The Massachusetts Air National Guardsman charged with leaking a trove of military secrets was twice admonished by his superiors last year over "concerning actions" he took with regards to classified information, federal prosecutors said in a court filing on Wednesday.
Jack Teixeira was told by superiors in September and October "to no longer take notes in any form on classified intelligence information" and to "cease-and-desist on any deep dives into classified intelligence information," prosecutors wrote in the filing.
But even after being warned, a superior in February found Teixeira viewing classified materials that were not related to his primary duties, according to a Feb. 4 Air Force memo cited by prosecutors.
Wednesday's filing -- which argues in support of keeping Teixeira behind bars until his trial -- gives further insight into what prosecutors are learning in their investigation of Teixeira's actions leading up to his arrest last month as the alleged source of the massive leak of classified national defense information that has since spread across the internet.
Prosecutors wrote Wednesday that, in January, Teixeira had boasted about the vast amount of classified information he had access to -- writing "theres gonna be a f--- ton of information here . . .," according to one message obtained from the online platform Discord, where Teixeira frequently posted.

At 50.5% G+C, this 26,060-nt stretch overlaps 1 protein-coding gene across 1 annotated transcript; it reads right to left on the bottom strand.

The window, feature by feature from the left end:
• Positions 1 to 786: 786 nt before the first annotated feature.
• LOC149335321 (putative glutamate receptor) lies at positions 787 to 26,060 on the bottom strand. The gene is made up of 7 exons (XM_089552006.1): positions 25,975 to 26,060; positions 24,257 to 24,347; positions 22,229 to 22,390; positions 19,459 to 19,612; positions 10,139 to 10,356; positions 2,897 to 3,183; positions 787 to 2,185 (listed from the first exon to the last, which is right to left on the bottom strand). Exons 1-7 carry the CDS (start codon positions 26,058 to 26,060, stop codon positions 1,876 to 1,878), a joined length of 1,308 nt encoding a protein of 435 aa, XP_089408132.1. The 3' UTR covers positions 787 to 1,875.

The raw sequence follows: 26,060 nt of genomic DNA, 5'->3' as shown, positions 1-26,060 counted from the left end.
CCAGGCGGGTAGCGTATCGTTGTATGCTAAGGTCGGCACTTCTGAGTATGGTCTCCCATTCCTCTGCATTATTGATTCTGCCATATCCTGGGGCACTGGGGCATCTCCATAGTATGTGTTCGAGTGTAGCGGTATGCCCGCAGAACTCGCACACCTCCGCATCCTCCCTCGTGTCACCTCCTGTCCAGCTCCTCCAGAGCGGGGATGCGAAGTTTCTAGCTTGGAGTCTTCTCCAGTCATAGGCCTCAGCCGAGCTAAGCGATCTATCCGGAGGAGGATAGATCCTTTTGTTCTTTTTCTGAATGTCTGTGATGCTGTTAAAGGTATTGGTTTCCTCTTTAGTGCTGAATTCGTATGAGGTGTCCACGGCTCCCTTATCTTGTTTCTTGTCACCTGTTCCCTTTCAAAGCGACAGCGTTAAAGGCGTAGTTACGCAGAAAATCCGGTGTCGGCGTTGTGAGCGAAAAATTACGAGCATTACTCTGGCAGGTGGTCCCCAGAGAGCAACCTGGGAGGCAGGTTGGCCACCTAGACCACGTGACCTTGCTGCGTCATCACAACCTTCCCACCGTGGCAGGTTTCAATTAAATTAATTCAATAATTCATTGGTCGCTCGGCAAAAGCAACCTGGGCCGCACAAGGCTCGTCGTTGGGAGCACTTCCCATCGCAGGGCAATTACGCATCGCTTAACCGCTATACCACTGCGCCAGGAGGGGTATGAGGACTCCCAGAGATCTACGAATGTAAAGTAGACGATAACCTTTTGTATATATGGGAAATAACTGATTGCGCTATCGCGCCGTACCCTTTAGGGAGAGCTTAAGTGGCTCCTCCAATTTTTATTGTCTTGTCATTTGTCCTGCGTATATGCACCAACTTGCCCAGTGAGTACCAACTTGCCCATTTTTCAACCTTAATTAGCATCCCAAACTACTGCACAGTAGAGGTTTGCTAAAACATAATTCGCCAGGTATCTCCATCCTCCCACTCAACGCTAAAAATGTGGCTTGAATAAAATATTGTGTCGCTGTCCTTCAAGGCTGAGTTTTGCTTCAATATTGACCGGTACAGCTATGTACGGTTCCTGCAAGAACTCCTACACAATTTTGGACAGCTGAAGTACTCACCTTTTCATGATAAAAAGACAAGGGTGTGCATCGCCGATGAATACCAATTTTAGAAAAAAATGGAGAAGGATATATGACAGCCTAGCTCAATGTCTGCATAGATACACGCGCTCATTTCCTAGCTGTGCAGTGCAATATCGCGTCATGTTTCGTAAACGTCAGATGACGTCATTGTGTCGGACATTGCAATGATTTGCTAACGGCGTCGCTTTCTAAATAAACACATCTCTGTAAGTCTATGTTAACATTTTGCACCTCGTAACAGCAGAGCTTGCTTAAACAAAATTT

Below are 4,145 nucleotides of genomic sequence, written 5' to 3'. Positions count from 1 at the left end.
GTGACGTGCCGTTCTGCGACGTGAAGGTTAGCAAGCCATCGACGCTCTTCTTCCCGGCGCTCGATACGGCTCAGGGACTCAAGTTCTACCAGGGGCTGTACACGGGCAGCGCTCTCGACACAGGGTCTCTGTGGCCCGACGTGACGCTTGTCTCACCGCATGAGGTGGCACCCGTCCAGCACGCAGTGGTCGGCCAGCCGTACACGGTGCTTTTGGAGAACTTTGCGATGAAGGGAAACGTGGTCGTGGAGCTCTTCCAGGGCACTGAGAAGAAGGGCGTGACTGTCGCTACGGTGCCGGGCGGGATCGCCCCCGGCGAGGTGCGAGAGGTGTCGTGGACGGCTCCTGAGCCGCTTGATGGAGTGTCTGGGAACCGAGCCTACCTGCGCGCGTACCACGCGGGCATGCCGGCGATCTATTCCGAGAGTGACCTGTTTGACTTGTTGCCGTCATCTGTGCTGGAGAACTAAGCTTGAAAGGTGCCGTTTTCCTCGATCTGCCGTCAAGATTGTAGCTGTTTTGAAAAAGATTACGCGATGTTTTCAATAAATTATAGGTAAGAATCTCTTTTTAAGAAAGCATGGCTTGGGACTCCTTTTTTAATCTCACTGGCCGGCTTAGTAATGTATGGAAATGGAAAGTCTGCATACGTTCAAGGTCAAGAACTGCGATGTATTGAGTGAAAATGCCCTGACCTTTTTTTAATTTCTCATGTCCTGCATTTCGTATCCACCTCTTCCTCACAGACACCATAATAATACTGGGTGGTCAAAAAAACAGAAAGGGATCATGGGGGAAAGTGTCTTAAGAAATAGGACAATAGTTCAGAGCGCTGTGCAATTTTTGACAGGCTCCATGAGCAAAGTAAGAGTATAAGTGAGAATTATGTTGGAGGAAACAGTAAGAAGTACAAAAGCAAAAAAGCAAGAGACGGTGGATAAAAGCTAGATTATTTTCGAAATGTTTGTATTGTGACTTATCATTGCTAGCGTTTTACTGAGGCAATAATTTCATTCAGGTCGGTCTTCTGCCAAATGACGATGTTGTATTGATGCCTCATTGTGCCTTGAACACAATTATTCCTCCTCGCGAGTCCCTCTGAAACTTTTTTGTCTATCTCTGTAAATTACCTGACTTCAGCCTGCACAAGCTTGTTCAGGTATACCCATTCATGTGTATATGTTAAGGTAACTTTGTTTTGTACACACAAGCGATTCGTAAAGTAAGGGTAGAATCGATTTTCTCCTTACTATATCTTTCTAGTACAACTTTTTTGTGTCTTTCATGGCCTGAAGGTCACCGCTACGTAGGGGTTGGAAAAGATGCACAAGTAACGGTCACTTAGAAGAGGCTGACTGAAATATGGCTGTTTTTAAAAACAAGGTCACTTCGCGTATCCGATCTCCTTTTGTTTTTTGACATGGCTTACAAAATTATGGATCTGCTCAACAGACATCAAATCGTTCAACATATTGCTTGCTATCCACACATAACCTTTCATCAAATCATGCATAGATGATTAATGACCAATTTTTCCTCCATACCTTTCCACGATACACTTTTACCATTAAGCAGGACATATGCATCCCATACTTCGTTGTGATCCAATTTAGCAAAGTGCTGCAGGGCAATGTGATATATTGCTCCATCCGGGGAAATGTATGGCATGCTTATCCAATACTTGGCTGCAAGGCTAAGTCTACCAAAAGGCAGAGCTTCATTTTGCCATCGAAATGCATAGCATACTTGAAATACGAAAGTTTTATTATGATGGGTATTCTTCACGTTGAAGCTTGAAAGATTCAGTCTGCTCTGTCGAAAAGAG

Another message, prosecutors argued, made clear Teixeira's "palpable" desire to continue to "obtain and disclose classified information." According to the Wednesday filing, he once wrote, "Man, how f----- up is it i can type out all this s--- and still be ready for more but can barely get through a two page college paper."
And not long after being warned by superiors, he acknowledged online what he was doing, writing in December that he was "breaking a ton of [unauthorized disclosure] regs" but "Idgaf what they say I can or can't share," according to prosecutors' motion.
His pattern of behavior showed "he will be undeterred by any restrictions this Court places upon him and will not hesitate to circumvent those restrictions if he deems it in his interest to do so," prosecutors contended.
"It is clear that the dissemination of the classified national defense information that the Defendant unlawfully posted was even more widespread and diverse than previously known," prosecutors wrote. "It is also clear that the Defendant publicly exalted in the breadth and sensitivity of the information that he was disclosing."